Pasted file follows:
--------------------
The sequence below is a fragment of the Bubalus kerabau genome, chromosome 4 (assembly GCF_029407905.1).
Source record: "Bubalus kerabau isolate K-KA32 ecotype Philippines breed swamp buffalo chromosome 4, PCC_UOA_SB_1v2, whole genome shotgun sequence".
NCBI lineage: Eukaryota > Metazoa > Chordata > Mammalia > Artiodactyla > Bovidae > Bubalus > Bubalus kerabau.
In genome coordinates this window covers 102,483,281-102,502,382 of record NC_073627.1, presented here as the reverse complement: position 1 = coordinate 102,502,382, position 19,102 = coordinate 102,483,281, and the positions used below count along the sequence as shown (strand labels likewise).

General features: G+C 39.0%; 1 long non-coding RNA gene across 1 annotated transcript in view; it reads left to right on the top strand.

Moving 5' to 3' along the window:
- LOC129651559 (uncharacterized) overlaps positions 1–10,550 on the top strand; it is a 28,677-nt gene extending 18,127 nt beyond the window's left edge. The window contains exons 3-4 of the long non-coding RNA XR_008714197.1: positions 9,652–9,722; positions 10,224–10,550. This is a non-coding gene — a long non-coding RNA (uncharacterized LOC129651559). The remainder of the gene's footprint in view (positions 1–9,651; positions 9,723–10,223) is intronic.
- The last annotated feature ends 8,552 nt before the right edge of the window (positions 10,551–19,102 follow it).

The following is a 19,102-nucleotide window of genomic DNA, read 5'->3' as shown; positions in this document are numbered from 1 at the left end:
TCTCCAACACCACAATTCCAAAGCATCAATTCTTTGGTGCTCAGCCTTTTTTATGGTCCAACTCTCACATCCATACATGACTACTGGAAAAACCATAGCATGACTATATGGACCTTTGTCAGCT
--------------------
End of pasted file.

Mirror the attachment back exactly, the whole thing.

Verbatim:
The sequence below is a fragment of the Bubalus kerabau genome, chromosome 4 (assembly GCF_029407905.1).
Source record: "Bubalus kerabau isolate K-KA32 ecotype Philippines breed swamp buffalo chromosome 4, PCC_UOA_SB_1v2, whole genome shotgun sequence".
NCBI lineage: Eukaryota > Metazoa > Chordata > Mammalia > Artiodactyla > Bovidae > Bubalus > Bubalus kerabau.
In genome coordinates this window covers 102,483,281-102,502,382 of record NC_073627.1, presented here as the reverse complement: position 1 = coordinate 102,502,382, position 19,102 = coordinate 102,483,281, and the positions used below count along the sequence as shown (strand labels likewise).

General features: G+C 39.0%; 1 long non-coding RNA gene across 1 annotated transcript in view; it reads left to right on the top strand.

Moving 5' to 3' along the window:
- LOC129651559 (uncharacterized) overlaps positions 1–10,550 on the top strand; it is a 28,677-nt gene extending 18,127 nt beyond the window's left edge. The window contains exons 3-4 of the long non-coding RNA XR_008714197.1: positions 9,652–9,722; positions 10,224–10,550. This is a non-coding gene — a long non-coding RNA (uncharacterized LOC129651559). The remainder of the gene's footprint in view (positions 1–9,651; positions 9,723–10,223) is intronic.
- The last annotated feature ends 8,552 nt before the right edge of the window (positions 10,551–19,102 follow it).

The following is a 19,102-nucleotide window of genomic DNA, read 5'->3' as shown; positions in this document are numbered from 1 at the left end:
TCTCCAACACCACAATTCCAAAGCATCAATTCTTTGGTGCTCAGCCTTTTTTATGGTCCAACTCTCACATCCATACATGACTACTGGAAAAACCATAGCATGACTATATGGACCTTTGTCAGCT